Skin color doesn’t confer upon anyone omniscience or exemption from criticism. So, I’m an equal opportunity scrutinizer, especially when it comes to some of our civil rights icons. I can appreciate and celebrate their courage and some of their amazing accomplishments while still criticizing their words or actions steeped in lethal contradictions.
“Progressive” Senator Elizabeth Warren (D-Massachusetts) wanted to continue the long-debunked attacks on Senator Jeff Sessions’ confirmation as Attorney General. Warren was silenced by the GOP-led Senate during her attempt to read a 1986 letter from Coretta Scott King and continue to smear Senator Sessions with the same old disproven accusations. Evidence isn’t necessary. King’s a civil rights hero.
Even heroes are wrong. Dead wrong.
Coretta Scott King praised the nation’s leading eugenicist, Margaret Sanger, the founder of the leading killer of unarmed black lives–Planned Parenthood. Before accepting the 1966 inaugural Margaret Sanger award on behalf of her husband, Martin Luther King Jr., Coretta said these words: “I am proud tonight to say a word in behalf of your mentor, and the person who symbolizes the ideas of this organization, Margaret Sanger. Because of her dedication, her deep convictions, and for her suffering for what she believed in, I would like to say that I am proud to be a woman tonight.”
Sanger, a member of the undeniably racist and elitist American Eugenics Society, espoused many vile views of humanity advocating forcibly sterilizing people (like my friend Elaine Riddick, sterilized by the Eugenics Board of North Carolina), segregating the “dysgenic” (people who were “unfit” to reproduce) onto farms for the entirety of their lives, targeting poorer blacks with birth control promising to erase poverty (it was called The Negro Project and it failed miserably), and “preventing the birth of defectives.”
Yes. Those were Sanger’s words. The Mother of the Birth Control Crusade described, unapologetically, what birth control was all about in Chapter 18 of her book, Women And The New Race: “Birth control itself, often denounced as a violation of natural law, is nothing more or less than the facilitation of the process of weeding out the unfit, of preventing the birth of defectives or of those who will become defectives.”
Perhaps Warren should’ve read those words to help clarify to the American people the heroes that liberal Democrats hold in high esteem.
These words made Coretta Scott King “proud to be a woman”? Really? Or, how about Sanger’s view of immigrants? The Planned Parenthood founder lobbied adamantly against allowing the legal immigration of those who didn’t fit into her eugenicist mission: “Keep the doors of Immigration closed to the entrance of certain aliens whose condition is known to be detrimental to the stamina of the race, such as feeble-minded, idiots, morons, insane, syphilitic, epileptic, criminal, professional prostitutes, and others in this class barred by the immigration laws of 1924.” Oh, but it didn’t stop there. Sanger continued: “Apply a stern and rigid policy of sterilization, and segregation to that grade of population whose progeny is already tainted, or whose inheritance is such that objectionable traits may be transmitted to offspring. The whole dysgenic population would have its choice of segregation or sterilization.”
She called this her “Plan for Peace.” If that was peace, what was war? Actually, it is violently waged within the walls of taxpayer-funded Planned Parenthood abortion facilities which daily carry out state violence in the name of “equality”—in over 320,000 abortions a year. The abortion chain is merely fulfilling its original mission of preventing the birth of “defectives,” otherwise known as children falsely labeled “unwanted” and whose deaths massively profit the abortion chain.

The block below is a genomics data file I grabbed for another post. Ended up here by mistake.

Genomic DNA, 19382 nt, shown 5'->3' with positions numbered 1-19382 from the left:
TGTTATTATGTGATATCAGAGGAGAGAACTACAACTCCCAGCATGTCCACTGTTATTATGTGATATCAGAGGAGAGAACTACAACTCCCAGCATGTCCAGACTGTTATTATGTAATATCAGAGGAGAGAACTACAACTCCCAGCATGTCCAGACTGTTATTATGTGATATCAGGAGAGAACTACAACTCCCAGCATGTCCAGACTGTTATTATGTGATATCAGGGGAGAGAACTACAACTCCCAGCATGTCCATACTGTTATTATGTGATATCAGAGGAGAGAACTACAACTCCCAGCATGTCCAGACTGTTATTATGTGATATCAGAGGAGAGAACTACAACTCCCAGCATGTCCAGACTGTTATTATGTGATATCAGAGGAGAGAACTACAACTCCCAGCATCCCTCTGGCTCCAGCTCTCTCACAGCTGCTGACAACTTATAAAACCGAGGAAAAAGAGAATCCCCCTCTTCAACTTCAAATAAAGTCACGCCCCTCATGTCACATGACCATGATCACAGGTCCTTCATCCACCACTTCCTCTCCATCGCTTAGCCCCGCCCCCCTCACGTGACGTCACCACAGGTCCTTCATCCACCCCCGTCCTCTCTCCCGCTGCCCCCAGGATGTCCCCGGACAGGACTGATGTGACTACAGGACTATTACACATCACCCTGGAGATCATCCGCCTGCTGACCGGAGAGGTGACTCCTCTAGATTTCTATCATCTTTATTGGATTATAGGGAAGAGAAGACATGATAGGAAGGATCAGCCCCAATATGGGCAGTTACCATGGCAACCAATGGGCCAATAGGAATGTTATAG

But King supported Planned Parenthood and many other pro-abortion organizations. In typical contradictory fashion for a civil rights Leftist, King spoke about ending bigotry and discrimination while supporting the most violent form of it. She hosted the second annual conference for the National Organization for Women in 1967, overseeing the passage of their pro-abortion “Bill of Women’s Rights” during the event. In that declaration, NOW demanded the repeal of all abortion laws: “The right of women to control their own reproductive lives by removing from penal codes the laws limiting access to contraceptive information and devices and laws governing abortion.”
Speaking at an LGBT conference—Creating Change in 2000—Coretta Scott King showed the blatant hypocrisy of a leftist movement that selectively fights discrimination and inequality: “My husband, Martin Luther King Jr., once said, ‘We are all tied together in a single garment of destiny… an inescapable network of mutuality… I can never be what I ought to be until you are allowed to be what you ought to be.’ Therefore, I appeal to everyone who believes in Martin Luther King Jr.’s dream to make room at the table of brotherhood and sisterhood for lesbian and gay people.” Who is tied together more beautifully and closely than a mother and unborn child? And how can anyone be who they “ought to be” if they can be ripped from their destiny by the violence of abortion?
Ryan Bomberger is the Chief Creative Officer and co-founder of The Radiance Foundation. He is happily married to his best friend, Bethany, who also happens to be the Executive Director of Radiance. They are adoptive parents with four awesome munchkins. Ryan is a creative agitator and international public speaker who just loves illuminating that every human life has purpose.
The views expressed in opinion articles are solely those of the author and are not necessarily either shared or endorsed by Black Community News.